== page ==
Artist manager Jen Fontaine issues call to arms for Aussie music [op-ed]
Warning: This article mention suicide and depression which may be disturbing to some readers.
The current state of the world has seen crises across all industries.
Travel has been decimated, hospitality is struggling, media jobs are being made redundant and fashion has never been harder to make a mark in. For the purpose of this piece though, I will stay in my own lane: entertainment, and more specifically, music.
Over the past weeks, I have watched this pandemic decimate our live industry and now, with new health and government bans in place around public gatherings and live shows, the heart has been metaphorically ripped out of the music industry’s chest.
For many artists (and you would be surprised by the list!), their only sources of income have been selling tickets to shows, taking corporate bookings, and selling merchandise to fans.
Let’s take it to another level. We have the talented and tireless production teams: FOH engineers, production managers, tour managers, creatives, producers, publicists, choreographers, wardrobe, glam squads, freelance consultants, content creators, roadies, lighting designers, tech teams, support artists, touring agents and of course, artist managers.
That list goes on. These people live booking by booking. They have bills to pay, families to feed. It’s not just the current cancellations that will affect them, but the depth of the re-build ahead.
As we have seen over previous years, this industry is already crippled with depression, suicide and stress due to obscene hours and many many demands – it’s a constant rollercoaster. Now is our time to step up and help, and I really call on the government and large industry bodies to set agendas now. For the committees I am on, this is our top priority.
While I applaud and couldn’t be prouder of every single artist that does make a significant income from streaming and other sources (such as brand collaborations and syncs), there is still a huge gap between those that do and those who do not.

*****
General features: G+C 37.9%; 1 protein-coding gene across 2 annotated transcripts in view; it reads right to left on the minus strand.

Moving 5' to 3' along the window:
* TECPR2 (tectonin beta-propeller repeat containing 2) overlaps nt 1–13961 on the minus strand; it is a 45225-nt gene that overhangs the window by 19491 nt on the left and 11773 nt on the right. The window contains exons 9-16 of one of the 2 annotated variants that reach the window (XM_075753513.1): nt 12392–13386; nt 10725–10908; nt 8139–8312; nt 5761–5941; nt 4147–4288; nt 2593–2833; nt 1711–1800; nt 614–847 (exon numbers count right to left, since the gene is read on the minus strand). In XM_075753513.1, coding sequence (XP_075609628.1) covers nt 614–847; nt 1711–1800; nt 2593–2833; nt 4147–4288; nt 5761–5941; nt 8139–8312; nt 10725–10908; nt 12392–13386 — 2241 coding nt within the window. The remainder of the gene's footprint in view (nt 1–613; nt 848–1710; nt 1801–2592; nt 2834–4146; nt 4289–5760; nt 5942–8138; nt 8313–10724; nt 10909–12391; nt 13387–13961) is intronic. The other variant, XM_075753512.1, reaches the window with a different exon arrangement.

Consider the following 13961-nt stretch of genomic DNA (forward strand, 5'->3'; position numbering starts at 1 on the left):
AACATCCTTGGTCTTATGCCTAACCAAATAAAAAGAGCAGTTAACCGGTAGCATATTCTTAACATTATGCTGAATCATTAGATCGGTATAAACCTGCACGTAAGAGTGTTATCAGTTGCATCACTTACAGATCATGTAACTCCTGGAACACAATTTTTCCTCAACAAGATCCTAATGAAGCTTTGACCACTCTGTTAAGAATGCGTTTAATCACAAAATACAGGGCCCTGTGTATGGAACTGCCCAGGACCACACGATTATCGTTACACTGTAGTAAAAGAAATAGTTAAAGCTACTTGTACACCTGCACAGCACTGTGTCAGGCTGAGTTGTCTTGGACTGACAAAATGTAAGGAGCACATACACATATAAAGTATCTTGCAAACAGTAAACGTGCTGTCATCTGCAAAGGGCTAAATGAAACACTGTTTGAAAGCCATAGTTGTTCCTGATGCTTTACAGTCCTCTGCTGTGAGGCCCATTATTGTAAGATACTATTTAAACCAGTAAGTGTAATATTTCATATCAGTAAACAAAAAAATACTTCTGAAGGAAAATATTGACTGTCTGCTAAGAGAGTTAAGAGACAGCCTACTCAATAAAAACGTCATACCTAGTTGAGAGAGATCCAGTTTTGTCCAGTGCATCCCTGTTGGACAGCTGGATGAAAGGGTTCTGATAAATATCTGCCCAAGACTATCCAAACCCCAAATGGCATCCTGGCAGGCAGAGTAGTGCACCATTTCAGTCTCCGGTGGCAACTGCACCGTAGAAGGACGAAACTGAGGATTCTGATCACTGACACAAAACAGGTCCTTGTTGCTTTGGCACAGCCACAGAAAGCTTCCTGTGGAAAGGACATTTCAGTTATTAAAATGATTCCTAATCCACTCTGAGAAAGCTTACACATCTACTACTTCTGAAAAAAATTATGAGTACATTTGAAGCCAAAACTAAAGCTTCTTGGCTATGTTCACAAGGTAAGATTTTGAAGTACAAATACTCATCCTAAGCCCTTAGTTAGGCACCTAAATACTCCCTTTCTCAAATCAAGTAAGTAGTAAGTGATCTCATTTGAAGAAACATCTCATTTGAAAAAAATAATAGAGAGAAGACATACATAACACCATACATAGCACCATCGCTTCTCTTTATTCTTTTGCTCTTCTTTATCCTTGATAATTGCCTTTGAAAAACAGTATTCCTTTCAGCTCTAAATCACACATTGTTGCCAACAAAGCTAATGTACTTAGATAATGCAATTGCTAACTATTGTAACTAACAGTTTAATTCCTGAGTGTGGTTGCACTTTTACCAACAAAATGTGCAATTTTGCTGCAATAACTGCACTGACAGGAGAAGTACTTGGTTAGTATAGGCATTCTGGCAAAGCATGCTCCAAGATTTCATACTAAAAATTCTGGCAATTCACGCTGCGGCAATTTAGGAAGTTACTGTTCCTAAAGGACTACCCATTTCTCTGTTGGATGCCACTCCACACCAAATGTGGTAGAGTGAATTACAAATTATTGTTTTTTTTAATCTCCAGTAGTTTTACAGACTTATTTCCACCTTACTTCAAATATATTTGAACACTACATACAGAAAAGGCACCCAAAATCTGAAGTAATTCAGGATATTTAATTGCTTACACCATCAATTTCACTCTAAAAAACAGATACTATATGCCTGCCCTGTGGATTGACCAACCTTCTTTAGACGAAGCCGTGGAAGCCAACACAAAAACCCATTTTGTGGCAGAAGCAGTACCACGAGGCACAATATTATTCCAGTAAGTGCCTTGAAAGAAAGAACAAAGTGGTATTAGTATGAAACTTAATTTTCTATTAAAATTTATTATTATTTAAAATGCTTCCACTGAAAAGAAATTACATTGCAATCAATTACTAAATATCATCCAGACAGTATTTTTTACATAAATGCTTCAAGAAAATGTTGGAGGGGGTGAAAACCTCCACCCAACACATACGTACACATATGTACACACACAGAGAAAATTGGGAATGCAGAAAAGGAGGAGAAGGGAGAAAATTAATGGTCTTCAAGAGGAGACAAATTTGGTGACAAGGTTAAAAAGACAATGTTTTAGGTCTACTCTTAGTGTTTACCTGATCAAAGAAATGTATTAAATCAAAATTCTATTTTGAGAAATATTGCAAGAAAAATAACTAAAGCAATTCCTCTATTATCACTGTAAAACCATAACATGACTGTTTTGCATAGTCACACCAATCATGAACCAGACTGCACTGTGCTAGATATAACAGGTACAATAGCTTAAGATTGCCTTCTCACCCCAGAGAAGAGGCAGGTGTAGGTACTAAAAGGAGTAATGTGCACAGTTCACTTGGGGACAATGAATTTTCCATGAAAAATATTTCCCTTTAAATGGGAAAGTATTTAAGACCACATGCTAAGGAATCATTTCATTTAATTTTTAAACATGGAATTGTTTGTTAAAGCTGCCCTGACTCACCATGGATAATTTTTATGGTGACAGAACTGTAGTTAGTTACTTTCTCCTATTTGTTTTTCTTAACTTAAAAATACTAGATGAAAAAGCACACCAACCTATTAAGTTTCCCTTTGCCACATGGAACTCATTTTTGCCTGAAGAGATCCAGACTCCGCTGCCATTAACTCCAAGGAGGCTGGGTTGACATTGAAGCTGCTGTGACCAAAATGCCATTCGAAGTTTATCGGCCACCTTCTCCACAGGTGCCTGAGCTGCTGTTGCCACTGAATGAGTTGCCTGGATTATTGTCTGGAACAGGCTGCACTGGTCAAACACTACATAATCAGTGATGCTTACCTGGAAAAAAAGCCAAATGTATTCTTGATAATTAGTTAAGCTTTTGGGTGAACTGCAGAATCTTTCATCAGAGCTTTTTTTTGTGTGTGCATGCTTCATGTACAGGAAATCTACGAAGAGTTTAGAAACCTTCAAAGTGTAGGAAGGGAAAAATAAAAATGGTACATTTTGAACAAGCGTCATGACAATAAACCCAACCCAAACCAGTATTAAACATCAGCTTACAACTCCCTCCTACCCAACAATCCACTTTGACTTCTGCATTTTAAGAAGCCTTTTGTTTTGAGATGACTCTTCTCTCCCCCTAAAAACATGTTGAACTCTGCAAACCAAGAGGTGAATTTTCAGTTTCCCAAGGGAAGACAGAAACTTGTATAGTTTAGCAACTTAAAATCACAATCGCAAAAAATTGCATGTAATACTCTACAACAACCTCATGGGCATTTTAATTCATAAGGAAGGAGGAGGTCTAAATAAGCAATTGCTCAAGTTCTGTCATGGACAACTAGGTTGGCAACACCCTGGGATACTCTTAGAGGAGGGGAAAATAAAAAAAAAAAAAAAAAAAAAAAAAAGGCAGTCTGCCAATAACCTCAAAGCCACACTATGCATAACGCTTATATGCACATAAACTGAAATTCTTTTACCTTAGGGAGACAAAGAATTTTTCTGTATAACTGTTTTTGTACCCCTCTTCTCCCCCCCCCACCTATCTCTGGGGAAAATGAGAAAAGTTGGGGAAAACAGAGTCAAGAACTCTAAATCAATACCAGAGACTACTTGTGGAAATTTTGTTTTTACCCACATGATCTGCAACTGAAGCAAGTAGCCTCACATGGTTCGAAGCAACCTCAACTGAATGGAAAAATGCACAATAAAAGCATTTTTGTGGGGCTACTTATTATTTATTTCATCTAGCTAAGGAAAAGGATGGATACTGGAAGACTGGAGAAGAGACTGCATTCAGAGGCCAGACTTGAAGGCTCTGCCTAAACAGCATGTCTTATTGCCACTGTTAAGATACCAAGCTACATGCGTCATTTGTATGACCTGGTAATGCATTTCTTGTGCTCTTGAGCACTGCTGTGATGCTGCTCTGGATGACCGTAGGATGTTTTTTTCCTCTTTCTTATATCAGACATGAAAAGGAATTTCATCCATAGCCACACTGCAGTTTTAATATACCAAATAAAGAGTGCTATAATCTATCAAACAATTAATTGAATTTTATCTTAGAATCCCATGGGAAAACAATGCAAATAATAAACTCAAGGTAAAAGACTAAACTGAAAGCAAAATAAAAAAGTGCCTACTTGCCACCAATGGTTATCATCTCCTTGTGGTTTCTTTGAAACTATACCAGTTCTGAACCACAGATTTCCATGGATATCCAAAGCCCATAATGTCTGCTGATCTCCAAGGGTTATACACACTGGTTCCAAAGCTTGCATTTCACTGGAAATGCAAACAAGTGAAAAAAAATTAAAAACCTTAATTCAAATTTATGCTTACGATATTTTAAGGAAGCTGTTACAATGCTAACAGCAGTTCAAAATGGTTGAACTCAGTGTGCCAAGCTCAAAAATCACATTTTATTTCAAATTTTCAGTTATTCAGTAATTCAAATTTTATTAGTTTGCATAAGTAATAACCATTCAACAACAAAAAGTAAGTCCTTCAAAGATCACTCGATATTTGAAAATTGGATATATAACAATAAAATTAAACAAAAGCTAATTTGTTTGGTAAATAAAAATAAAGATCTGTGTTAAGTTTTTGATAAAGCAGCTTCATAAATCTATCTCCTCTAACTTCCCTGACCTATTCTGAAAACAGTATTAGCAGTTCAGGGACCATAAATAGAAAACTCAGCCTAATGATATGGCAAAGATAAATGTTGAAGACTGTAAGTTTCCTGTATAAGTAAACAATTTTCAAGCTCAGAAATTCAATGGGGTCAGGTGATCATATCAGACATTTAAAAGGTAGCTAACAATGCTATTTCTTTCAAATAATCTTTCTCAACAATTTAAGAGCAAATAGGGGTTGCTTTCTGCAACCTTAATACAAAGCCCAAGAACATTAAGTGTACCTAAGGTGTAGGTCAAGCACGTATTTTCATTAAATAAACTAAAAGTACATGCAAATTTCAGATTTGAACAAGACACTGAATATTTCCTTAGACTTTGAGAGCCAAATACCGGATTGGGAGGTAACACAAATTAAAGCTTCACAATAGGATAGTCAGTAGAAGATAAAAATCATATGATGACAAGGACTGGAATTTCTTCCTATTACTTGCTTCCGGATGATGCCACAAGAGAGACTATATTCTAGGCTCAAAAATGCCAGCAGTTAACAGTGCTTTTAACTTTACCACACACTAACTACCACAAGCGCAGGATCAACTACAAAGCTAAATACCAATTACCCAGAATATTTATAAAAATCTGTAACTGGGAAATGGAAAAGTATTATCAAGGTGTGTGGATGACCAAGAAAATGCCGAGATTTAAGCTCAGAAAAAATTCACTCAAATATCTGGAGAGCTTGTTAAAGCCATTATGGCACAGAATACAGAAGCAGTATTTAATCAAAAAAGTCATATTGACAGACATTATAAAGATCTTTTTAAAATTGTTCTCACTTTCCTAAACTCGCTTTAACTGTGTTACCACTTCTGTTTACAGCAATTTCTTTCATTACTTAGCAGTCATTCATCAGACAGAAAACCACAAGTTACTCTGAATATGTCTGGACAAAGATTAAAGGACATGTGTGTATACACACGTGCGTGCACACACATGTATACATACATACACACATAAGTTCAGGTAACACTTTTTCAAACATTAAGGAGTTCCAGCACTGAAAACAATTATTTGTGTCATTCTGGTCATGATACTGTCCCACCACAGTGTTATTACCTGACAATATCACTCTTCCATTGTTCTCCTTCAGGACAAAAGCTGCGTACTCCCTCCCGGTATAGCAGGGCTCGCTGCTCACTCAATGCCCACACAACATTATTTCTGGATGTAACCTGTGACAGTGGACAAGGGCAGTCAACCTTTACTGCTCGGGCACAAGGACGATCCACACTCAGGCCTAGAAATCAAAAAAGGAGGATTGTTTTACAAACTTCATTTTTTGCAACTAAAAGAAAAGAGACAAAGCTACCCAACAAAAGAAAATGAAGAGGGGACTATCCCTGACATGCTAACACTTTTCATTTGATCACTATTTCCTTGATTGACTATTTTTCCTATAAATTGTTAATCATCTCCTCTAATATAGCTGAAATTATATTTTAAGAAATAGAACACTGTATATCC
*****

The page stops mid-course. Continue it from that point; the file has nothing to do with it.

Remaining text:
For those at home streaming, now is the time to support your Aussie artists, across every genre.
To the streaming services, please look to profile even more Aussie talent than you do currently, it’s too much to see the global giants receive the hero profile. Now is the time to give even more Aussies a chance.
To radio, now more than ever, we need Aussie music played in prime time, and not in shallow slots. There is support but we need more.
To the media, please make it your duty to provide as much exposure to our Australian talent. Profile stories are a massive help.
To our venues, please give preference to Aussie artists when they are rescheduling dates that may have been cancelled.
To my friends and respected colleagues in TV or booking talent for live event moments, in this next year, we must look to book our Aussie artists first, and create event moments that include Australians.
The artists that are global giants with multi-millions in the bank will survive this crippling moment, but our own may not. Just like the farmers and regional towns who continue to struggle, we must support Aussie singers and bands.
I appreciate there is merit in the internationals providing interest levels, and I will be the first to recognise that there are ratings and KPIs to consider, but we need the focus to be on our homegrown talent.
Equally, we must do our bit to support Aussie content – TV shows, radio, online and press.
While social distancing may be necessary now, let’s use this period to plan for the rebuild and how best we can come out thriving.
Thank you to those that are already doing their bit and helping to bolster Aussie music and artists. If we don’t band together now, we will have failed in the Australian spirit.
In these troubled times, music is so powerful to keep us calm and help us heal. But behind the beautiful power of music, our Aussie industry will need you.
Let each country do the same for their local industry. Stay safe!
If you or someone you know requires help, please contact Support Act on 1800 959 500, Lifeline on 13 11 14, or text the Lifeline helpline on 0477 13 11 14.